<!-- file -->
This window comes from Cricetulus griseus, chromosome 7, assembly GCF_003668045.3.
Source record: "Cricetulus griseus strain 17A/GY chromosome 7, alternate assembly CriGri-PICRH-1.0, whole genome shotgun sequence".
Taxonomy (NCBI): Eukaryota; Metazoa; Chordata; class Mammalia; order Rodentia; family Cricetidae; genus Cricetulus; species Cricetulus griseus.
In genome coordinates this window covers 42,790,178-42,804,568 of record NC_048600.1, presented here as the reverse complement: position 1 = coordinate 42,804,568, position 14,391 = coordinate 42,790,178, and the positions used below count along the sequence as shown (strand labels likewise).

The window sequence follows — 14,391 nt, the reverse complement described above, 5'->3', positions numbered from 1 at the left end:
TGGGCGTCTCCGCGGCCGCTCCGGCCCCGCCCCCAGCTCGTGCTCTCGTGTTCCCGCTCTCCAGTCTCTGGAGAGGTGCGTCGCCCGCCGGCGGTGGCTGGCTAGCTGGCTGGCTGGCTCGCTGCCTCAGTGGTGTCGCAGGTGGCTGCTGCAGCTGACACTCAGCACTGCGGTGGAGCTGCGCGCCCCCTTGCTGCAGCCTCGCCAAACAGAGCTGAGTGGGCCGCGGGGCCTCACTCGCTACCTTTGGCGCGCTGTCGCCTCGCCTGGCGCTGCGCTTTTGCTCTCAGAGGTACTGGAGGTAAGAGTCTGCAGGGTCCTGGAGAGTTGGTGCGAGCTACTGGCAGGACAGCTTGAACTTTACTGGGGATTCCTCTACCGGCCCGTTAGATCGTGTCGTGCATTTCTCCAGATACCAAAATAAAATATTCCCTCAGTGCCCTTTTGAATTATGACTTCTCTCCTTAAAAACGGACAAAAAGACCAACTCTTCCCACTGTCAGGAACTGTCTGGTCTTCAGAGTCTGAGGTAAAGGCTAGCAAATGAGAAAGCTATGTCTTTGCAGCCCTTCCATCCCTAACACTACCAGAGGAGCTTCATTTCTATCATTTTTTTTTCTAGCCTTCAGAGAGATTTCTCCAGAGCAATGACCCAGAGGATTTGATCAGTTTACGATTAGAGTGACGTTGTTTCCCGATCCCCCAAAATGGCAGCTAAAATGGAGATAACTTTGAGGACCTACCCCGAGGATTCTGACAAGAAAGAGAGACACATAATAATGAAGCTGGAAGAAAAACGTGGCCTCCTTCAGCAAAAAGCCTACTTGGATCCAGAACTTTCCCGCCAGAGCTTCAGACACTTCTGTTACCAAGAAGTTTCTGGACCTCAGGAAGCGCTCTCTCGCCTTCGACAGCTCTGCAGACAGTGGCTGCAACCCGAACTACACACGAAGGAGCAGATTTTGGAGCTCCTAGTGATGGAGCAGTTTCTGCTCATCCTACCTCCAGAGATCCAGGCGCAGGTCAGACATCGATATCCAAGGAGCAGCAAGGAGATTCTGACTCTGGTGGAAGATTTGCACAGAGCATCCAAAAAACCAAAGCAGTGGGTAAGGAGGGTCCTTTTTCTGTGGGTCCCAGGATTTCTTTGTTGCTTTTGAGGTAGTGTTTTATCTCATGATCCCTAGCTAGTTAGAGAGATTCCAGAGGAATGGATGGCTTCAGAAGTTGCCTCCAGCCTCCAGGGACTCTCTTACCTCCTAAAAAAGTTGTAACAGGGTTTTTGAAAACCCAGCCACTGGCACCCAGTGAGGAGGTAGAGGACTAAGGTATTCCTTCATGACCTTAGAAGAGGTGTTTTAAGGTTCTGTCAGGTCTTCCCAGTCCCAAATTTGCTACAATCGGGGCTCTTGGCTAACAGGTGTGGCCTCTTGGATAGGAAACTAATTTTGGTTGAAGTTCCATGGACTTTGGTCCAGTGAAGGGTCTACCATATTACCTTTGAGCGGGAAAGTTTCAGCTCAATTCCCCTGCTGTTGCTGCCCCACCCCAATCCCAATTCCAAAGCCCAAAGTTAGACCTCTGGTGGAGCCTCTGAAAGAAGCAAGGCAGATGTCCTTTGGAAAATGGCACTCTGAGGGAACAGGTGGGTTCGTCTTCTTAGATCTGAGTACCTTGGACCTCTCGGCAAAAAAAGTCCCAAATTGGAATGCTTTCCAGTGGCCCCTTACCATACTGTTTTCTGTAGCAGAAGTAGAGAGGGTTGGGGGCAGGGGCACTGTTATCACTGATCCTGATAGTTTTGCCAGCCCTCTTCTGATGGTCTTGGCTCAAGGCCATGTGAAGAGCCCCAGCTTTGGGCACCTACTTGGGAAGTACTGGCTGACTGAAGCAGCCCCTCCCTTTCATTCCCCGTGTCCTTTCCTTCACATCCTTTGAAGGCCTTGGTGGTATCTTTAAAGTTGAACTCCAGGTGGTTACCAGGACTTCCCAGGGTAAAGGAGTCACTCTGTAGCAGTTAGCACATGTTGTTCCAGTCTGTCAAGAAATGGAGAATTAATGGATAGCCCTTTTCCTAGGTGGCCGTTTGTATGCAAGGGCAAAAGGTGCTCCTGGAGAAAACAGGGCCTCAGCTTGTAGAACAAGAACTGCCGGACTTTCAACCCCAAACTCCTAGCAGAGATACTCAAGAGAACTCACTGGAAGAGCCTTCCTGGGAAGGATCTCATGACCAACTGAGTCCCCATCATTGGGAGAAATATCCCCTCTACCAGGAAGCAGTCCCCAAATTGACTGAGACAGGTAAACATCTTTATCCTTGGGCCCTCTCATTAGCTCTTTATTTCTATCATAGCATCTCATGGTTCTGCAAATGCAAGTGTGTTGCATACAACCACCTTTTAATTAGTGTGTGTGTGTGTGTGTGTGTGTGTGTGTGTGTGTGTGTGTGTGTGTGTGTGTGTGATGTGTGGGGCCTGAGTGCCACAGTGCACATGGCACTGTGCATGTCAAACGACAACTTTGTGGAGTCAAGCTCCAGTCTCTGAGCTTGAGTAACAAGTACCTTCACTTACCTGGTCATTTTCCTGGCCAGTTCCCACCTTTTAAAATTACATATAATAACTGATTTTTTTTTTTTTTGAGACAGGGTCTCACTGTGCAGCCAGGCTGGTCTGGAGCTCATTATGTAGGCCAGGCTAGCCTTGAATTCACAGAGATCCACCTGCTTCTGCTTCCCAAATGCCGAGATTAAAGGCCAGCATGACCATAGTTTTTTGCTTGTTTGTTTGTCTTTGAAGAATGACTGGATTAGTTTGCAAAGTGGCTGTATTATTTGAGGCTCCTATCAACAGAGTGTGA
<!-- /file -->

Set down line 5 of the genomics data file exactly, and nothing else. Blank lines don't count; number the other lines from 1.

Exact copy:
The window sequence follows — 14,391 nt, the reverse complement described above, 5'->3', positions numbered from 1 at the left end: